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Peter Olszewski / Khmer Times Share:
H&T Lauren cutting paper. Supplied

An airport shutdown in Bangkok in 2008 caused Japanese-American artist Lauren Iida to reroute to Cambodia where she decided to settle and set up an art centre, Open Studio Cambodia, in Kampot until late last year when she started planning a move to Siem Reap.

This month, together with her young Khmer artists, she finalised the move, and launched herself onto the local art scene at a special showing at Tribe Gallery of Open Studio lino-cut artist Morn Chear’s work.

Open Studio now shares premises with the Tribe Gallery, and Tribe co-founder Nat Di Maggio said the collaboration had been long in the making.

“About a year ago we met Lauren and her artists in Phnom Penh at an art fair,” Nat says. “We were struck by her mission and values and immediately felt a connection. These shared values connected us and we have been talking and collaborating ever since.

“Moving to Siem Reap is a big leap for these young Cambodian artists, and it is also a big investment for Lauren. Tribe was happy to support and accommodate Open Studios. They have their own dedicated work and gallery space and the main Tribe Gallery will continue to feature their work.

“Having artists in residence enables a closer engagement with the art market and those who seek to buy art. It enables us to connect more with the community, through events and workshops”

According to Lauren Lida, the allure of moving to Siem Reap was too strong to resist.

“Our studio was born in Kampot and two of our current three artists were born there,” she says.

“We love Kampot, but wanted to make the move to Siem Reap to join the thriving art scene here. “The arts have been really taking off, especially in the last year or so, with the opening of Tribe Gallery, Batia Sarem, Treeline, and Mirage Contemporary amongst many other noteworthy projects.

Lauren with Tribe’s Terry McIkenny, (left) artist Morn Chear and Tribe’s Nat Di Maggio. Supplied

“We are excited to explore new opportunities for our studio including new opportunities to exhibit, network with other artists both Cambodian and foreign, and to reach a wider audience of travellers and expats interested in Cambodian art.

“So far we couldn’t be more thrilled with the warm welcome Siem Reap has offered us, and we are excited to be establishing a workspace for our studio on the rooftop of Tribe Gallery in Kandal Village.”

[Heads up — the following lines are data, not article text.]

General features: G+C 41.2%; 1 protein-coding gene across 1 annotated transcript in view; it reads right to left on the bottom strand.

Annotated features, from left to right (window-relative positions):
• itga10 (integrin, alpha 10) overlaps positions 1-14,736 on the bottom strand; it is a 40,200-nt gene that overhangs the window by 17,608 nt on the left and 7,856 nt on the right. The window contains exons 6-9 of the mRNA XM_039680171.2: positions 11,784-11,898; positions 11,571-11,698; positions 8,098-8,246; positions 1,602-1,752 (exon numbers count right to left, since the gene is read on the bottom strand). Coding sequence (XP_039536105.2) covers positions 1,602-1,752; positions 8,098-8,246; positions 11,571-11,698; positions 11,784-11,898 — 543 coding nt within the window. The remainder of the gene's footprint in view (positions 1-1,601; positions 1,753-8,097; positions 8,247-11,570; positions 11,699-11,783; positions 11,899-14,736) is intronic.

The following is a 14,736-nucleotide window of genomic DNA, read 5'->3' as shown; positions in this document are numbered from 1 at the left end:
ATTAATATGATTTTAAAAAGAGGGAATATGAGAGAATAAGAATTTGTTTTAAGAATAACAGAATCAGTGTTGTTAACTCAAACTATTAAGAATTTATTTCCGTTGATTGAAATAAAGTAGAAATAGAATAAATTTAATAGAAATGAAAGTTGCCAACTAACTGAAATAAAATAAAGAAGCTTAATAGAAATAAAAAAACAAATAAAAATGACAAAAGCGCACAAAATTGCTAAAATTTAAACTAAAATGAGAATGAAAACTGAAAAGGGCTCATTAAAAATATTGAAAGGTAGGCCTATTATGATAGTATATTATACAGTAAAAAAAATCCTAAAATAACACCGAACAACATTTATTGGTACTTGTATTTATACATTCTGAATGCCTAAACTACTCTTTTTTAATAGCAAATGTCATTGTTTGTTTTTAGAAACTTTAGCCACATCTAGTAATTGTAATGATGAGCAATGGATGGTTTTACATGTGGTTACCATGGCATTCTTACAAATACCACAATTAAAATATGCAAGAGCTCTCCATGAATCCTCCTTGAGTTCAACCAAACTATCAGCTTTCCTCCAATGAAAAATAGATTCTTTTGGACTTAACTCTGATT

The work of Open Studio artist Morn Chear was chosen to mark the arrival of One Studio at Tribe and highlights of his work are on show at his debut exhibition, ‘The Space Between.’

“We have been following Morn Chear’s development for about one year now,” says Nat Di Maggio. “Morn Chear sings, he is a contemporary dancer and an accomplished artist. His story, dedication and commitment to his craft truly inspires and moves us here at Tribe.

“His imagery is simple yet stark, and his medium – lino block print – is relatively uncommon in Cambodia. He finds beauty in the ordinary and communicates this so eloquently through his work.”

Morn Chear’s career has been nurtured by Open Studio and encouraged by Lauren Iida, an internationally recognized artist in her own right who also works in a medium that is relatively uncommon.

She’s a paper cutter who can create intricate works with just a piece of paper and an Exacto knife. She began her art career as an oil painter, but turned to paper-cutting after returning to Seattle following an initial two-year stint in Cambodia where, among other things, she worked with Phnom Penh families who scavenged at the municipal garbage dump.

As well as intricately cutting art on single sheets of paper, Lauren also creates large scale paper cut installations which can be 9 to 12 metres in length.

In 2016 the International Examiner reported that encountering one of Lauren’s paper cut pieces was “Like emerging from a darkroom into a day blinding bright and stark with outline and shadow…If Iida uses color, the effect is striking and minimalistic, Sumi ink wash blooms, Rorschach clouds of aquarelle.

“Whether set against a black background or compressed between panes of glass, there is always an arresting quality of the comic book, a poem, a rich saturation, a chaos, and an intricate delicacy to each of the pieces—they are cut paper, after all, cut with such care. And for her, the more detail all the richer.”

Lauren has also studied video at the Cornish College of the Arts in her former home town, Seattle, Washington but paper cutting is her thing.

“Paper cutting is meditative for me,” she says, “It’s a way for me to process the world around me.

People and things are reduced to positive and negative space, messy things become crisp lines, grey areas become simply black and white.

H&T Morn Chear opening night scene. Supplied

“Sometimes I create tiny, delicate portraits, other times large scale installations. This way through my art I pay homage to those around me and celebrate the simple gestures of being human.

“I love to do it and I would do it all day, every day if I could.”

Unfortunately Lauren’s quest to cut paper every day hasn’t been practical lately.

“In the last year, because of my focus on Open Studio Cambodia, I haven’t been cutting paper every day,” she says. “But after we get settled in Siem Reap I am hitting the ground running with several projects exhibitions on the books including Pippali Hotel and Hotel Old Cinema (both in Kampot) and a bigger solo exhibition in the spring of 2020 in Seattle at the Artxchange Gallery, my Washington State representative.”

Let’s hope this paper cutter’s presence in town helps put Siem Reap on the cutting edge of the global art scene.

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